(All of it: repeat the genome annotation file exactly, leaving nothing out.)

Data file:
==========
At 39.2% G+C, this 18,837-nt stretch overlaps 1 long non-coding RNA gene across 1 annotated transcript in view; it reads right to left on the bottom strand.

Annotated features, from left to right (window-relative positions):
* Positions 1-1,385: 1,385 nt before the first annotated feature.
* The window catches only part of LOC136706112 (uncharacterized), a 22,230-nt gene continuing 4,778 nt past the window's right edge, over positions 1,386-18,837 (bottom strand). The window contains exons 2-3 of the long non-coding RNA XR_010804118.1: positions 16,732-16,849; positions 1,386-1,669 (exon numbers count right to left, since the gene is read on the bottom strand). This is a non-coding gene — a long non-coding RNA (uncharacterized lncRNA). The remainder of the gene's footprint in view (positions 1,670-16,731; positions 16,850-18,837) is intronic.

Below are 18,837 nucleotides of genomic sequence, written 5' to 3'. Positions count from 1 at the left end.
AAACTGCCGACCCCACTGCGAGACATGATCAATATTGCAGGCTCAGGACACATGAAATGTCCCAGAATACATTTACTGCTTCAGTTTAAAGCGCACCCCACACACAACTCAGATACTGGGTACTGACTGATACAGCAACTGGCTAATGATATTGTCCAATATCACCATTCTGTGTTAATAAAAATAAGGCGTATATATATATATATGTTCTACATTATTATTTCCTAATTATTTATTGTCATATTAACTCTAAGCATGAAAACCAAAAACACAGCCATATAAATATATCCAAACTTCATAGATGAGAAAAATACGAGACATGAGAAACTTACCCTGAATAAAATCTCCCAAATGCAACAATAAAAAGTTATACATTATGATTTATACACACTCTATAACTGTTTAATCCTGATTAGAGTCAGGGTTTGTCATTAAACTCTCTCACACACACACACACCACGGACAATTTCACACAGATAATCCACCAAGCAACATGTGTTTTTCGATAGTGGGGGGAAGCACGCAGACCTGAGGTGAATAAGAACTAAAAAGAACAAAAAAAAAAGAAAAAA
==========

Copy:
At 39.2% G+C, this 18,837-nt stretch overlaps 1 long non-coding RNA gene across 1 annotated transcript in view; it reads right to left on the bottom strand.

Annotated features, from left to right (window-relative positions):
* Positions 1-1,385: 1,385 nt before the first annotated feature.
* The window catches only part of LOC136706112 (uncharacterized), a 22,230-nt gene continuing 4,778 nt past the window's right edge, over positions 1,386-18,837 (bottom strand). The window contains exons 2-3 of the long non-coding RNA XR_010804118.1: positions 16,732-16,849; positions 1,386-1,669 (exon numbers count right to left, since the gene is read on the bottom strand). This is a non-coding gene — a long non-coding RNA (uncharacterized lncRNA). The remainder of the gene's footprint in view (positions 1,670-16,731; positions 16,850-18,837) is intronic.

Below are 18,837 nucleotides of genomic sequence, written 5' to 3'. Positions count from 1 at the left end.
AAACTGCCGACCCCACTGCGAGACATGATCAATATTGCAGGCTCAGGACACATGAAATGTCCCAGAATACATTTACTGCTTCAGTTTAAAGCGCACCCCACACACAACTCAGATACTGGGTACTGACTGATACAGCAACTGGCTAATGATATTGTCCAATATCACCATTCTGTGTTAATAAAAATAAGGCGTATATATATATATATGTTCTACATTATTATTTCCTAATTATTTATTGTCATATTAACTCTAAGCATGAAAACCAAAAACACAGCCATATAAATATATCCAAACTTCATAGATGAGAAAAATACGAGACATGAGAAACTTACCCTGAATAAAATCTCCCAAATGCAACAATAAAAAGTTATACATTATGATTTATACACACTCTATAACTGTTTAATCCTGATTAGAGTCAGGGTTTGTCATTAAACTCTCTCACACACACACACACCACGGACAATTTCACACAGATAATCCACCAAGCAACATGTGTTTTTCGATAGTGGGGGGAAGCACGCAGACCTGAGGTGAATAAGAACTAAAAAGAACAAAAAAAAAAGAAAAAA